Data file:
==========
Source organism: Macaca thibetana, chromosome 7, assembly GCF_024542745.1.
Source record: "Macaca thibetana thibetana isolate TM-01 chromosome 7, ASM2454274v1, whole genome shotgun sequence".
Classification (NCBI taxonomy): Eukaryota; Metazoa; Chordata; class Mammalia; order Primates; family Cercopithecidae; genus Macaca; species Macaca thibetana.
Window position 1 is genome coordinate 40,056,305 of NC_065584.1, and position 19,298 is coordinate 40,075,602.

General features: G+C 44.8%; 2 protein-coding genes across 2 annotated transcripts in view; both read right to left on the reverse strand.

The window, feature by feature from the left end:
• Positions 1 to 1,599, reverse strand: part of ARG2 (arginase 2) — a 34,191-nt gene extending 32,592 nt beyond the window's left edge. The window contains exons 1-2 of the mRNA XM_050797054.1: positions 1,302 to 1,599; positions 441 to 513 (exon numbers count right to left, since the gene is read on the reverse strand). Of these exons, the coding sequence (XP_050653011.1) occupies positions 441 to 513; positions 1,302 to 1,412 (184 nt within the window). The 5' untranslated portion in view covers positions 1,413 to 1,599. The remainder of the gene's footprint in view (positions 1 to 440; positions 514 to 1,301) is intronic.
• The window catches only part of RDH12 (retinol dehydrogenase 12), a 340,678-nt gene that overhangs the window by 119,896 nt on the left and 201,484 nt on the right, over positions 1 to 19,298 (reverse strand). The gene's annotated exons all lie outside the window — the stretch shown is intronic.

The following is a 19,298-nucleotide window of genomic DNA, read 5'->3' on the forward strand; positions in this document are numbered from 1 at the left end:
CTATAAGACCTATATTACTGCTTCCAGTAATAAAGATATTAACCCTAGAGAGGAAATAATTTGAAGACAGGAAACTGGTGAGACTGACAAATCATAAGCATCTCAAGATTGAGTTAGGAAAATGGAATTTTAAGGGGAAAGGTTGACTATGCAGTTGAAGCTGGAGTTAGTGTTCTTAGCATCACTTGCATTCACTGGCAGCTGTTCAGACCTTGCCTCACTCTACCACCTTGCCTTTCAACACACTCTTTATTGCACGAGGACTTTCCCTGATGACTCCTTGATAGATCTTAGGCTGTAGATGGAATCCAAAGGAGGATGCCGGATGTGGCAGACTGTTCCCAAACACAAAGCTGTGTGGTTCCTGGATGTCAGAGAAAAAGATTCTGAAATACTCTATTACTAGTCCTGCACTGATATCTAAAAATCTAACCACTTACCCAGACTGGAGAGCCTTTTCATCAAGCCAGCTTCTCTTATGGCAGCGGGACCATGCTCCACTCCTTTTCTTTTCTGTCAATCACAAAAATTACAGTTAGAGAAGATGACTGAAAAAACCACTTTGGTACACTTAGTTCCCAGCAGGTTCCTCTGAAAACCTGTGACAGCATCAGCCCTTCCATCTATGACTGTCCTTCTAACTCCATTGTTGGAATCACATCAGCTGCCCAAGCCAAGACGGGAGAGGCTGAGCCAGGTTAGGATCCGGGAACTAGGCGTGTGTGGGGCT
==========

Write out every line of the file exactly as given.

Source organism: Macaca thibetana, chromosome 7, assembly GCF_024542745.1.
Source record: "Macaca thibetana thibetana isolate TM-01 chromosome 7, ASM2454274v1, whole genome shotgun sequence".
Classification (NCBI taxonomy): Eukaryota; Metazoa; Chordata; class Mammalia; order Primates; family Cercopithecidae; genus Macaca; species Macaca thibetana.
Window position 1 is genome coordinate 40,056,305 of NC_065584.1, and position 19,298 is coordinate 40,075,602.

General features: G+C 44.8%; 2 protein-coding genes across 2 annotated transcripts in view; both read right to left on the reverse strand.

The window, feature by feature from the left end:
• Positions 1 to 1,599, reverse strand: part of ARG2 (arginase 2) — a 34,191-nt gene extending 32,592 nt beyond the window's left edge. The window contains exons 1-2 of the mRNA XM_050797054.1: positions 1,302 to 1,599; positions 441 to 513 (exon numbers count right to left, since the gene is read on the reverse strand). Of these exons, the coding sequence (XP_050653011.1) occupies positions 441 to 513; positions 1,302 to 1,412 (184 nt within the window). The 5' untranslated portion in view covers positions 1,413 to 1,599. The remainder of the gene's footprint in view (positions 1 to 440; positions 514 to 1,301) is intronic.
• The window catches only part of RDH12 (retinol dehydrogenase 12), a 340,678-nt gene that overhangs the window by 119,896 nt on the left and 201,484 nt on the right, over positions 1 to 19,298 (reverse strand). The gene's annotated exons all lie outside the window — the stretch shown is intronic.

The following is a 19,298-nucleotide window of genomic DNA, read 5'->3' on the forward strand; positions in this document are numbered from 1 at the left end:
CTATAAGACCTATATTACTGCTTCCAGTAATAAAGATATTAACCCTAGAGAGGAAATAATTTGAAGACAGGAAACTGGTGAGACTGACAAATCATAAGCATCTCAAGATTGAGTTAGGAAAATGGAATTTTAAGGGGAAAGGTTGACTATGCAGTTGAAGCTGGAGTTAGTGTTCTTAGCATCACTTGCATTCACTGGCAGCTGTTCAGACCTTGCCTCACTCTACCACCTTGCCTTTCAACACACTCTTTATTGCACGAGGACTTTCCCTGATGACTCCTTGATAGATCTTAGGCTGTAGATGGAATCCAAAGGAGGATGCCGGATGTGGCAGACTGTTCCCAAACACAAAGCTGTGTGGTTCCTGGATGTCAGAGAAAAAGATTCTGAAATACTCTATTACTAGTCCTGCACTGATATCTAAAAATCTAACCACTTACCCAGACTGGAGAGCCTTTTCATCAAGCCAGCTTCTCTTATGGCAGCGGGACCATGCTCCACTCCTTTTCTTTTCTGTCAATCACAAAAATTACAGTTAGAGAAGATGACTGAAAAAACCACTTTGGTACACTTAGTTCCCAGCAGGTTCCTCTGAAAACCTGTGACAGCATCAGCCCTTCCATCTATGACTGTCCTTCTAACTCCATTGTTGGAATCACATCAGCTGCCCAAGCCAAGACGGGAGAGGCTGAGCCAGGTTAGGATCCGGGAACTAGGCGTGTGTGGGGCT